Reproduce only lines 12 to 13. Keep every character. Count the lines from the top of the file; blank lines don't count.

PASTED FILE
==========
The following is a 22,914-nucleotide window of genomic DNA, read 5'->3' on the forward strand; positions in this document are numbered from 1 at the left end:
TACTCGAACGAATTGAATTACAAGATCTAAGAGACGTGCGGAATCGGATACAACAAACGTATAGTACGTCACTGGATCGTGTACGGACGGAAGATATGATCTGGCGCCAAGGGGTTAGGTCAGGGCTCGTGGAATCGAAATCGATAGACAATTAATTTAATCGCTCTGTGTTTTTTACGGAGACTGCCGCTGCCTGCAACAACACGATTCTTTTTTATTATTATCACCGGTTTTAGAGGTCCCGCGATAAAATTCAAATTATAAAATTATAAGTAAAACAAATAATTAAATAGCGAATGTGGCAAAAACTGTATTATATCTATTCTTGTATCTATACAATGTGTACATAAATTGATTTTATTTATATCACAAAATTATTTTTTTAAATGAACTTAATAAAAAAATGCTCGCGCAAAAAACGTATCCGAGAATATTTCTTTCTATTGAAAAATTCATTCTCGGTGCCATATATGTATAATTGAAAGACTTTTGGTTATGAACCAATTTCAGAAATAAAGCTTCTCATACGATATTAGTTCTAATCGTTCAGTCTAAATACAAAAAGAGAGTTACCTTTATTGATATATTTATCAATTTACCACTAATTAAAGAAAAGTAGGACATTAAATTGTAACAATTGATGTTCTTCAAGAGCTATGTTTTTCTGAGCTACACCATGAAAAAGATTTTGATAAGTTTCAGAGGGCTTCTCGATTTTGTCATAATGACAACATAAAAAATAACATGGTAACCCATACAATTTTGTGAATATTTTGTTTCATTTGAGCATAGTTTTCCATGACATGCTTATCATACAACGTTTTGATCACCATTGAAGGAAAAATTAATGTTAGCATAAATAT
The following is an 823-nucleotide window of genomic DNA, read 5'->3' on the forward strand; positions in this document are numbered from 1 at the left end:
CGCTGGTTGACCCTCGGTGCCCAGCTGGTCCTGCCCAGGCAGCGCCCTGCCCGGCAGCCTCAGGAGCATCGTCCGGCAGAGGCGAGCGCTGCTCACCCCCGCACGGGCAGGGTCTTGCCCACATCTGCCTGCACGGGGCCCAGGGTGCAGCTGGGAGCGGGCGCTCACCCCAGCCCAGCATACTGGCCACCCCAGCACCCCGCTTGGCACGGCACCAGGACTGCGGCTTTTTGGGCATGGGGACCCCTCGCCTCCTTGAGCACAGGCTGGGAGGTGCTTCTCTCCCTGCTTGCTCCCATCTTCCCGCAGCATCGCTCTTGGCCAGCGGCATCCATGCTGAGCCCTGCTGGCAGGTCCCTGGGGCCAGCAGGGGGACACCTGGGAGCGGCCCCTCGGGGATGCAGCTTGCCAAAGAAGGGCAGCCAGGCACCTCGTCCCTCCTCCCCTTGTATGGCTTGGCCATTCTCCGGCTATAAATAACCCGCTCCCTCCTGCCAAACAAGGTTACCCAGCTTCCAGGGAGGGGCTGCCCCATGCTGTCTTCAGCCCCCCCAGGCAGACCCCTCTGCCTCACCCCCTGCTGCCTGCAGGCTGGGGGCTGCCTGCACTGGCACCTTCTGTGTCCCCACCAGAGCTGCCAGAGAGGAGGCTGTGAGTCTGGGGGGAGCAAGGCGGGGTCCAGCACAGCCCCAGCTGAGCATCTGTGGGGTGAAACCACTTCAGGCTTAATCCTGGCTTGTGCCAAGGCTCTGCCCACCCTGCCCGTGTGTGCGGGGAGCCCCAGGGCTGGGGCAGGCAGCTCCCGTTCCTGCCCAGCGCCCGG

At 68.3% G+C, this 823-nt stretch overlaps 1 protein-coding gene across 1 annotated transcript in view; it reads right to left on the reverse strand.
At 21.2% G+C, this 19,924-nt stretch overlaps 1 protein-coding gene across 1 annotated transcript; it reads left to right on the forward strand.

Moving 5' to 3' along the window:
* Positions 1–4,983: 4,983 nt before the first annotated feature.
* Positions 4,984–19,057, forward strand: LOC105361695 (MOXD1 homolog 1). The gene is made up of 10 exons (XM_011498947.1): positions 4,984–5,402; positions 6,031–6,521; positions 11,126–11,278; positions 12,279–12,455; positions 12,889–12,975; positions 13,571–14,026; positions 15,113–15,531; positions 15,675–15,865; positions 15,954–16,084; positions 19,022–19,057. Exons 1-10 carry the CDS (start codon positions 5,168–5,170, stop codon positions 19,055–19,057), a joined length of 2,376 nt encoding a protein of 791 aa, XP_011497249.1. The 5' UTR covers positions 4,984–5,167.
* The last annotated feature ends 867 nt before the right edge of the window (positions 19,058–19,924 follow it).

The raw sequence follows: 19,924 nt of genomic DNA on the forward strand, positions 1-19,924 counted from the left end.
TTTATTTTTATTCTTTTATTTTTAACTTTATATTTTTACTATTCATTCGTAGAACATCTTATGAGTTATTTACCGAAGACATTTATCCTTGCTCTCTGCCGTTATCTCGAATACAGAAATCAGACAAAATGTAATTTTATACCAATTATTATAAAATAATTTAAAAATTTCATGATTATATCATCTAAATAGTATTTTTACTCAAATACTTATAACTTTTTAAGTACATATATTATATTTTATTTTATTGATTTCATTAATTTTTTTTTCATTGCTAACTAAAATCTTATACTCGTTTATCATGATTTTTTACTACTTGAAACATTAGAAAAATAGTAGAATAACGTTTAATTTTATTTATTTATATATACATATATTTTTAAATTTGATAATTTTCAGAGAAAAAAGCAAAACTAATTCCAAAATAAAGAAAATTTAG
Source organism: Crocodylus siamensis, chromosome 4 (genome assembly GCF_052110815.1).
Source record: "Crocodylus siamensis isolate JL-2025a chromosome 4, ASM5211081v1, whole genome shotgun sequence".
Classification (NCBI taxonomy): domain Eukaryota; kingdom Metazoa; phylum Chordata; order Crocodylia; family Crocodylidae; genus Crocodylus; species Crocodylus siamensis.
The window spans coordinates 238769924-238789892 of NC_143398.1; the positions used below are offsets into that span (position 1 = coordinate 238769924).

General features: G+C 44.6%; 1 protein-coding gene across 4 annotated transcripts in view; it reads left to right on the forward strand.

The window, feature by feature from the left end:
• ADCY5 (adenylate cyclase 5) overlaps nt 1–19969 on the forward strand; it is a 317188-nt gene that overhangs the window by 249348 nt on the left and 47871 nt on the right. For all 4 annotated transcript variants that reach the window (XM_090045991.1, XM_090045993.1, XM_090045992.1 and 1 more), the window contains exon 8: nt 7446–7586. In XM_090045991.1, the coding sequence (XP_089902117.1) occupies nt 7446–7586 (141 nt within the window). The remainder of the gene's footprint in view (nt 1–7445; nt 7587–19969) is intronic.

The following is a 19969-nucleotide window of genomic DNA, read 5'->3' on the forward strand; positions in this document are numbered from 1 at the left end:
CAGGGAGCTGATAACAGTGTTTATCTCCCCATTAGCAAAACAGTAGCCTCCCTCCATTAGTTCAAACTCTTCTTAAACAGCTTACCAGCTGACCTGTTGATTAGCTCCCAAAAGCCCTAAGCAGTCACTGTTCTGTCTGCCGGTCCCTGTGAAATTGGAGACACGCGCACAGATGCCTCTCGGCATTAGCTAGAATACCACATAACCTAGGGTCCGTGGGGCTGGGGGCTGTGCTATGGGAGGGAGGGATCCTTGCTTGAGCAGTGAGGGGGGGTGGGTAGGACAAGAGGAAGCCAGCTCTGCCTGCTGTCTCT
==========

TTTATTTTTATTCTTTTATTTTTAACTTTATATTTTTACTATTCATTCGTAGAACATCTTATGAGTTATTTACCGAAGACATTTATCCTTGCTCTCTGCCGTTATCTCGAATACAGAAATCAGACAAAATGTAATTTTATACCAATTATTATAAAATAATTTAAAAATTTCATGATTATATCATCTAAATAGTATTTTTACTCAAATACTTATAACTTTTTAAGTACATATATTATATTTTATTTTATTGATTTCATTAATTTTTTTTTCATTGCTAACTAAAATCTTATACTCGTTTATCATGATTTTTTACTACTTGAAACATTAGAAAAATAGTAGAATAACGTTTAATTTTATTTATTTATATATACATATATTTTTAAATTTGATAATTTTCAGAGAAAAAAGCAAAACTAATTCCAAAATAAAGAAAATTTAG
Source organism: Crocodylus siamensis, chromosome 4 (genome assembly GCF_052110815.1).